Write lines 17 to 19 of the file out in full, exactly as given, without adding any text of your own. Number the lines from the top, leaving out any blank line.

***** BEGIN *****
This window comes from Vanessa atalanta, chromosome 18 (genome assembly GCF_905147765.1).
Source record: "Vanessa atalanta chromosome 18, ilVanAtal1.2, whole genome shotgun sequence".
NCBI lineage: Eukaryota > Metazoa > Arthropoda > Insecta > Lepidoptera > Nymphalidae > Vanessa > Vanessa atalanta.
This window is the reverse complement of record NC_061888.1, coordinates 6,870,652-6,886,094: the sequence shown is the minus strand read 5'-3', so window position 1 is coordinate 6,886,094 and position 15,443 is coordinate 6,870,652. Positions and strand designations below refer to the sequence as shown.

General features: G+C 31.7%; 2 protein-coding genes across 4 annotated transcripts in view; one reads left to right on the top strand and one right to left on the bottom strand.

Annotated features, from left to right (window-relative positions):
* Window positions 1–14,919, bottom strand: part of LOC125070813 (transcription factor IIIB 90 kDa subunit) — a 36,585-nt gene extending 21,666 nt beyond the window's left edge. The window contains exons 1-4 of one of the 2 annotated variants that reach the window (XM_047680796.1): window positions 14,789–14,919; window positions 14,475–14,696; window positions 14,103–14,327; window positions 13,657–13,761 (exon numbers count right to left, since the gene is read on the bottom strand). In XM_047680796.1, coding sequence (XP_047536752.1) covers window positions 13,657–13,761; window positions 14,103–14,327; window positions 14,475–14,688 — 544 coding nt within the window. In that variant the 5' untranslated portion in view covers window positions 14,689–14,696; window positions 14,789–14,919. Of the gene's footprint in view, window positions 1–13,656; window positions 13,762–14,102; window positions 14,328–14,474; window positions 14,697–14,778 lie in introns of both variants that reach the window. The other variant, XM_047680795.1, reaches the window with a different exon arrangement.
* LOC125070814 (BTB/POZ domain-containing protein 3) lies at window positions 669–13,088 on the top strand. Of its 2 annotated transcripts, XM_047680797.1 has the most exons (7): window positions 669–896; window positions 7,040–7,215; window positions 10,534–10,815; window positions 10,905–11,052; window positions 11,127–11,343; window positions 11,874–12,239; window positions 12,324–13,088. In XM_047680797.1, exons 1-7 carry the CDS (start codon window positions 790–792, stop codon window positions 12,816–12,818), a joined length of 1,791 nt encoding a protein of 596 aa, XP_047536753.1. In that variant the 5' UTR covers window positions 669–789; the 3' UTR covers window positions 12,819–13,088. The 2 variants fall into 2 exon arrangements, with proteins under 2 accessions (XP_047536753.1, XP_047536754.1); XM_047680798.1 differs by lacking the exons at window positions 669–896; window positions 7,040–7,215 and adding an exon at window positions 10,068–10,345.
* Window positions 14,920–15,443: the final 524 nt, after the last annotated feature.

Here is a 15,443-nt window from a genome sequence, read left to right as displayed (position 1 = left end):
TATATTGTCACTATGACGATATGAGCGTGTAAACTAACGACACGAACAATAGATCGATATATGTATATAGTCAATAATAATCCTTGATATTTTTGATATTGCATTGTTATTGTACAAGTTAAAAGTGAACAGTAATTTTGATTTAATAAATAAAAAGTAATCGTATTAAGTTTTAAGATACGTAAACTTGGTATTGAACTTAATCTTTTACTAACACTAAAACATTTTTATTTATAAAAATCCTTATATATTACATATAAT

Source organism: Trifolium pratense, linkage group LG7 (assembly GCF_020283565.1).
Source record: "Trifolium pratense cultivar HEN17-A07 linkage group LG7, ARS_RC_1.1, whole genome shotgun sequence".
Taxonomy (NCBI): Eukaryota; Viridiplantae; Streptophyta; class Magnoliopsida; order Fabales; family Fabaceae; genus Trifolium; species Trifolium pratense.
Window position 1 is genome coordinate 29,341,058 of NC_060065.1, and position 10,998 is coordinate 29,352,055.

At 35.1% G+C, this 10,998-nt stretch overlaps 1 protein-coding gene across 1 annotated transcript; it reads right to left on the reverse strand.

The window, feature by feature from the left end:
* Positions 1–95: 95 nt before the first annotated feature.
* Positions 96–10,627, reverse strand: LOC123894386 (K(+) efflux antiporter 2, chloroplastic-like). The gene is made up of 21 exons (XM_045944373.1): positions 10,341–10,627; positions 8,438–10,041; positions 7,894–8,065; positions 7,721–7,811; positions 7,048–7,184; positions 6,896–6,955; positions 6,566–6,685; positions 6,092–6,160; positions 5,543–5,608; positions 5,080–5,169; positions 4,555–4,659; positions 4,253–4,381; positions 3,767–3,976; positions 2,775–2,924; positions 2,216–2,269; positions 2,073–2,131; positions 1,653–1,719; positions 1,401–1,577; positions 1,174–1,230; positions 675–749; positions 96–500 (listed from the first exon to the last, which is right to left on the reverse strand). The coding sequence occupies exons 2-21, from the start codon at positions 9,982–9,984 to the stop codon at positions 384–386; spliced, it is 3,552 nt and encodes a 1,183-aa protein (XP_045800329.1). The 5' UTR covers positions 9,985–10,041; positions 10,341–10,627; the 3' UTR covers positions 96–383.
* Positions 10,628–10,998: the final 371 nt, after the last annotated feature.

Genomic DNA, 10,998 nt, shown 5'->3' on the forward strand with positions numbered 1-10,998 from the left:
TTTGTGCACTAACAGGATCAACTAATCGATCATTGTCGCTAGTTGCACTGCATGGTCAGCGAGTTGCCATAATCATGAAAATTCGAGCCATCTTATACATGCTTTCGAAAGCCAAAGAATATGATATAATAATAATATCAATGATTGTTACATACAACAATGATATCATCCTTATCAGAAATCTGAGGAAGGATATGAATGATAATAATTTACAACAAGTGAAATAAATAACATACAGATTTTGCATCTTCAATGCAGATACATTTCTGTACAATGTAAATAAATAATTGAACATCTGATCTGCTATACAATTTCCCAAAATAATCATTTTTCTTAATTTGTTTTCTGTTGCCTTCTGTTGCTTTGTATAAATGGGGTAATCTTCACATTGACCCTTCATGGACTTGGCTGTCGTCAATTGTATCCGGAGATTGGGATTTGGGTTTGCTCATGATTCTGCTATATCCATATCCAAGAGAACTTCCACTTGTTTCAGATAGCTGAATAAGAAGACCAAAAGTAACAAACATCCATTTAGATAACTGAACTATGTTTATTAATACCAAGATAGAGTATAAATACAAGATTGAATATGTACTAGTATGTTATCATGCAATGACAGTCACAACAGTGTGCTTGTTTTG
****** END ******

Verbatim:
The window, feature by feature from the left end:
* Positions 1–95: 95 nt before the first annotated feature.
* Positions 96–10,627, reverse strand: LOC123894386 (K(+) efflux antiporter 2, chloroplastic-like). The gene is made up of 21 exons (XM_045944373.1): positions 10,341–10,627; positions 8,438–10,041; positions 7,894–8,065; positions 7,721–7,811; positions 7,048–7,184; positions 6,896–6,955; positions 6,566–6,685; positions 6,092–6,160; positions 5,543–5,608; positions 5,080–5,169; positions 4,555–4,659; positions 4,253–4,381; positions 3,767–3,976; positions 2,775–2,924; positions 2,216–2,269; positions 2,073–2,131; positions 1,653–1,719; positions 1,401–1,577; positions 1,174–1,230; positions 675–749; positions 96–500 (listed from the first exon to the last, which is right to left on the reverse strand). The coding sequence occupies exons 2-21, from the start codon at positions 9,982–9,984 to the stop codon at positions 384–386; spliced, it is 3,552 nt and encodes a 1,183-aa protein (XP_045800329.1). The 5' UTR covers positions 9,985–10,041; positions 10,341–10,627; the 3' UTR covers positions 96–383.